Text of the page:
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Proposed Designation of Critical Habitat for Beetle in Miami-Dade County

Client Alert
September 13, 2021
On September 7, 2021, the U.S. Fish and Wildlife Service (“FWS”), published notice of its proposal to designate critical habitat for the Miami tiger beetle under the Endangered Species Act (“Act”). In total, approximately 1,977 acres of pine rocklands in Miami-Dade County, Florida, fall within the boundaries of the proposed critical habitat designation. Approximately 93% of the proposed critical habitat is owned by public entities, including federal, state, and county agencies and approximately 62% has already been designated by Miami-Dade County as Natural Forest Communities, subject to additional County regulations designed to protect native vegetation and species habitat. More details regarding the specific areas of proposed designation are available on the published notice, which can be found here. At present, the proposed designation would affect land located in and around the Palmetto Bay, Cutler, and Perrine areas (see map on page 25 of the published notice).

Section 7 of the Act protects designated critical habitat by requiring that federal agencies ensure, in consultation with the FWS, that any action they authorize, fund, or carry out is not likely to result in the destruction or adverse modification of critical habitat. Please note, however, that such a designation does not affect land ownership, or establish a refuge or preserve; nor does it require implementation of restoration, recovery, or enhancement measures by non-federal landowners, including private parties. Even if the FWS were to conclude that the proposed activity would result in destruction or adverse modification of the critical habitat, the federal action agency and the landowner are not required to abandon the proposed activity, or to restore or recover the species; instead, they must implement ‘‘reasonable and prudent alternatives’’ to avoid destruction or adverse modification to the critical habitat.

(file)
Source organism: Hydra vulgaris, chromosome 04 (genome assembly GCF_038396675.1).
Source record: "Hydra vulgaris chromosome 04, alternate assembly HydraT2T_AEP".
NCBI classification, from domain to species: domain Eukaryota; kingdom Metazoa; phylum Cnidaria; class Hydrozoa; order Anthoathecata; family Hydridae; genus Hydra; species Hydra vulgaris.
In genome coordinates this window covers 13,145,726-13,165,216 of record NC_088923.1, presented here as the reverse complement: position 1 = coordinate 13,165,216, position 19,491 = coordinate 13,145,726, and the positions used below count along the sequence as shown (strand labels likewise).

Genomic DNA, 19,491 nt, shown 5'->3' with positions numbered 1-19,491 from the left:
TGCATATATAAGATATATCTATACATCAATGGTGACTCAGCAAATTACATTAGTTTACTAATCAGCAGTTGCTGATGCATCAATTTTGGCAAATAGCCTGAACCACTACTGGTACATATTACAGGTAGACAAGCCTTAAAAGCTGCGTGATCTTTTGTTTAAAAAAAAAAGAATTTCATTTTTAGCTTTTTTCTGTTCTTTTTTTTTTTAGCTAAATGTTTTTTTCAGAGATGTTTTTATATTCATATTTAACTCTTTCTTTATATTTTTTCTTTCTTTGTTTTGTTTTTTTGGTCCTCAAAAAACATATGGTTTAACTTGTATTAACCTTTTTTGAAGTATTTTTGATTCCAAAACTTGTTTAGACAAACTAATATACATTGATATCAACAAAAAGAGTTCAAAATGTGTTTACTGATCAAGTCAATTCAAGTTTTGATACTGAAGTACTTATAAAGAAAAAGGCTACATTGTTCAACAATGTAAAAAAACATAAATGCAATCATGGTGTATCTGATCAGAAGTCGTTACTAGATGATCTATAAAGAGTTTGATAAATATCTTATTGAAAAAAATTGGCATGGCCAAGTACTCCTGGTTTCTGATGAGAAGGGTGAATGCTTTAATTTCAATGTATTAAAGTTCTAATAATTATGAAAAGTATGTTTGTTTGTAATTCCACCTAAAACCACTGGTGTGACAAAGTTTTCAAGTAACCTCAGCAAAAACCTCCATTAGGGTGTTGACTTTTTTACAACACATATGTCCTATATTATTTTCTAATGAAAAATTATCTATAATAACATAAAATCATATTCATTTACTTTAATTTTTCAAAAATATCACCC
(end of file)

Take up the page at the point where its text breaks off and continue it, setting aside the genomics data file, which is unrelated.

The FWS is accepting comments on the proposed critical habitat designation until November 8, 2021. Since the FWS must review and “consider” all comments received, the final rule (e.g. area encompassed by the designation) may differ substantially from this proposal and will likely not be finalized for months.
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